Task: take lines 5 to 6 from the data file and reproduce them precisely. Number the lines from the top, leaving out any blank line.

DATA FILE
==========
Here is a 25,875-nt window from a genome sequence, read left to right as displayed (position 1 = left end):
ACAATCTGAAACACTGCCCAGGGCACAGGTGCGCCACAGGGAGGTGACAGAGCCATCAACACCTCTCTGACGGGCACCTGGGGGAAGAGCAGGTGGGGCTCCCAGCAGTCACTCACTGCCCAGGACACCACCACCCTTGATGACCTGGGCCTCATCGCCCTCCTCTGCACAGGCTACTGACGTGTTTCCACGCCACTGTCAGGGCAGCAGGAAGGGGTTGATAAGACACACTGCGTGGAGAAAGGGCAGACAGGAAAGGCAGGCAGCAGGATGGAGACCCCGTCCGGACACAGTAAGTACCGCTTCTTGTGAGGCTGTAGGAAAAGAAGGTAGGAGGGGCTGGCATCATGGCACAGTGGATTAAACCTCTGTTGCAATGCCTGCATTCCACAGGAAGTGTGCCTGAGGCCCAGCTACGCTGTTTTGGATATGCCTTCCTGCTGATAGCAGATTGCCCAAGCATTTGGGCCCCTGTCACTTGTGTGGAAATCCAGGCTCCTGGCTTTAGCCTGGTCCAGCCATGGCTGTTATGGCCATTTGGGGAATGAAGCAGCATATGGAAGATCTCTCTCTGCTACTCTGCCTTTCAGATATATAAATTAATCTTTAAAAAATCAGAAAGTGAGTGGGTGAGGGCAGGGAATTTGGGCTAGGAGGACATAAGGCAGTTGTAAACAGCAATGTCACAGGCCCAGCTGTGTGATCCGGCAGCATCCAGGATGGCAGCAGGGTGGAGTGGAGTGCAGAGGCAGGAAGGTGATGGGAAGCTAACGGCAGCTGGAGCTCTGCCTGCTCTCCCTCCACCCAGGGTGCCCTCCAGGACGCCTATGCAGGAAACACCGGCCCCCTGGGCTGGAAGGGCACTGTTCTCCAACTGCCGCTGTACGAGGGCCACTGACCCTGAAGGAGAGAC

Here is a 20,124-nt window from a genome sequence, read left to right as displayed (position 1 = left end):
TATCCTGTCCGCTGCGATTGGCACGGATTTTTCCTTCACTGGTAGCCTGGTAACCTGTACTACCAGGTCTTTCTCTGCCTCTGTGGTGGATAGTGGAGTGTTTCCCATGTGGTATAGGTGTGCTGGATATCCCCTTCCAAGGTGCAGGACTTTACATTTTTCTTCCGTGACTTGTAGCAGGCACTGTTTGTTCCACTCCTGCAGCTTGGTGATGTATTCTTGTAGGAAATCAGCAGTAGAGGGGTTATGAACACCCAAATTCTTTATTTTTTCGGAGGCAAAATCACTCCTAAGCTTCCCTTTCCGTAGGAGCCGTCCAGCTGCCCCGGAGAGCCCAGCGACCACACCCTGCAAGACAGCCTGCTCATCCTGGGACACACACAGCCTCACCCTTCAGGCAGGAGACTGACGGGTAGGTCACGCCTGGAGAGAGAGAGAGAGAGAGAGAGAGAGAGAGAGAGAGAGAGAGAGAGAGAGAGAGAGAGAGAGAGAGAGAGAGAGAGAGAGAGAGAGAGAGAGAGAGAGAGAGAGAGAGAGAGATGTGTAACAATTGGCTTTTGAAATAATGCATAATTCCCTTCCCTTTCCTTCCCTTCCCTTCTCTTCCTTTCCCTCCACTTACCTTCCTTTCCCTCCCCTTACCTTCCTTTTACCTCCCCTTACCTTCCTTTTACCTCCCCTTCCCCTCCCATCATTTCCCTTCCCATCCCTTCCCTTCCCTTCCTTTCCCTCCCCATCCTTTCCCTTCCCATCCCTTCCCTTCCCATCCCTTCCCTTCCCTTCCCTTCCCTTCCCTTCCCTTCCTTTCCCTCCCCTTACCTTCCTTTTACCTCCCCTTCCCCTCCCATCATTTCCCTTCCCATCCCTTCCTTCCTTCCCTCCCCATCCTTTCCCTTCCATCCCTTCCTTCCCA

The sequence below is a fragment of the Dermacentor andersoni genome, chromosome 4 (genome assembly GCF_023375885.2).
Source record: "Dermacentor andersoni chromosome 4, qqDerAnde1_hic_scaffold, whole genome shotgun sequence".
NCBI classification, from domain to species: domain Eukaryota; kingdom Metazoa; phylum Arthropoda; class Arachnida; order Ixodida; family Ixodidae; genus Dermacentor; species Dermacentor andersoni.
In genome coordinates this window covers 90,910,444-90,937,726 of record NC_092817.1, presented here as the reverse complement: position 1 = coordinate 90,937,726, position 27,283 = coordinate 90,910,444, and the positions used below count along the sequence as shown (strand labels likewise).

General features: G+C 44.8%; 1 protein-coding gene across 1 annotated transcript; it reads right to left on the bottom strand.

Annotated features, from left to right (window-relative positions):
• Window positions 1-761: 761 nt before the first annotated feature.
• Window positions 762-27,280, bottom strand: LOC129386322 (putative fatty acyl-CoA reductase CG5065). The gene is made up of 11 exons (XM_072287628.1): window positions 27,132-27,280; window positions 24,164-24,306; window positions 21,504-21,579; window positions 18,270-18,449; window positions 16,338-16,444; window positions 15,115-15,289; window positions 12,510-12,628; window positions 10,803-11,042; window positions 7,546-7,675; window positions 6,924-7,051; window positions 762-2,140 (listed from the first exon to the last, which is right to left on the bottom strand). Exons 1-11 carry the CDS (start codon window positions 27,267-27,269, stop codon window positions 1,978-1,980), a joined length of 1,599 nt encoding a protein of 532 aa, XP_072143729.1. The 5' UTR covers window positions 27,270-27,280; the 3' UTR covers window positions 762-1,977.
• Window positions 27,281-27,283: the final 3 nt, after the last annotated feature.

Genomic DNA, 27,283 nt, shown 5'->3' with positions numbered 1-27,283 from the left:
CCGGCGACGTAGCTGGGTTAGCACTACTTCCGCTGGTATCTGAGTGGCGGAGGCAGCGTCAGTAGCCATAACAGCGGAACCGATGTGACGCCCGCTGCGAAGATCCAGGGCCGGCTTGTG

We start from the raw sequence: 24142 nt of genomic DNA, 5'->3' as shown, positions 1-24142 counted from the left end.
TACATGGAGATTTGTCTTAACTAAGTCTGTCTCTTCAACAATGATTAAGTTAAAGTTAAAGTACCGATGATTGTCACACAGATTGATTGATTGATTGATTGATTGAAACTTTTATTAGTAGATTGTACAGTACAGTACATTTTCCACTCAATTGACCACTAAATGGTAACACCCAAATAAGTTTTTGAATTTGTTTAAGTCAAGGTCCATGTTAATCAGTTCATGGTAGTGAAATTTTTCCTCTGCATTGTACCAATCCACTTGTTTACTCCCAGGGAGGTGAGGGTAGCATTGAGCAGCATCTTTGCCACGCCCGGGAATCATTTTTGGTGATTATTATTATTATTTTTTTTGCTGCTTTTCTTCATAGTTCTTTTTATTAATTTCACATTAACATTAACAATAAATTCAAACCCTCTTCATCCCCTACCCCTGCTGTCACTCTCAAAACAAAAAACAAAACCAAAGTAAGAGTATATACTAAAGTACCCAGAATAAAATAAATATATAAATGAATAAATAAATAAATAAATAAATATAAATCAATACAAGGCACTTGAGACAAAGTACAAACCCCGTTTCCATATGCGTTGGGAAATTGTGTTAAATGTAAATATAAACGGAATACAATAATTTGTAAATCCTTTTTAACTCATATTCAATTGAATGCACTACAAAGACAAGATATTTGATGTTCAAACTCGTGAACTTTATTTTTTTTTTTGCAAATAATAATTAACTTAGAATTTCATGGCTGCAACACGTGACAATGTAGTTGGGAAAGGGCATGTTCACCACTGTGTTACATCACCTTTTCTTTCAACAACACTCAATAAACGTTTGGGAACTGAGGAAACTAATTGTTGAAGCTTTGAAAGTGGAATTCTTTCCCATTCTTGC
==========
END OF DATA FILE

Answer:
The sequence below is a fragment of the Dermacentor andersoni genome, chromosome 4 (genome assembly GCF_023375885.2).
Source record: "Dermacentor andersoni chromosome 4, qqDerAnde1_hic_scaffold, whole genome shotgun sequence".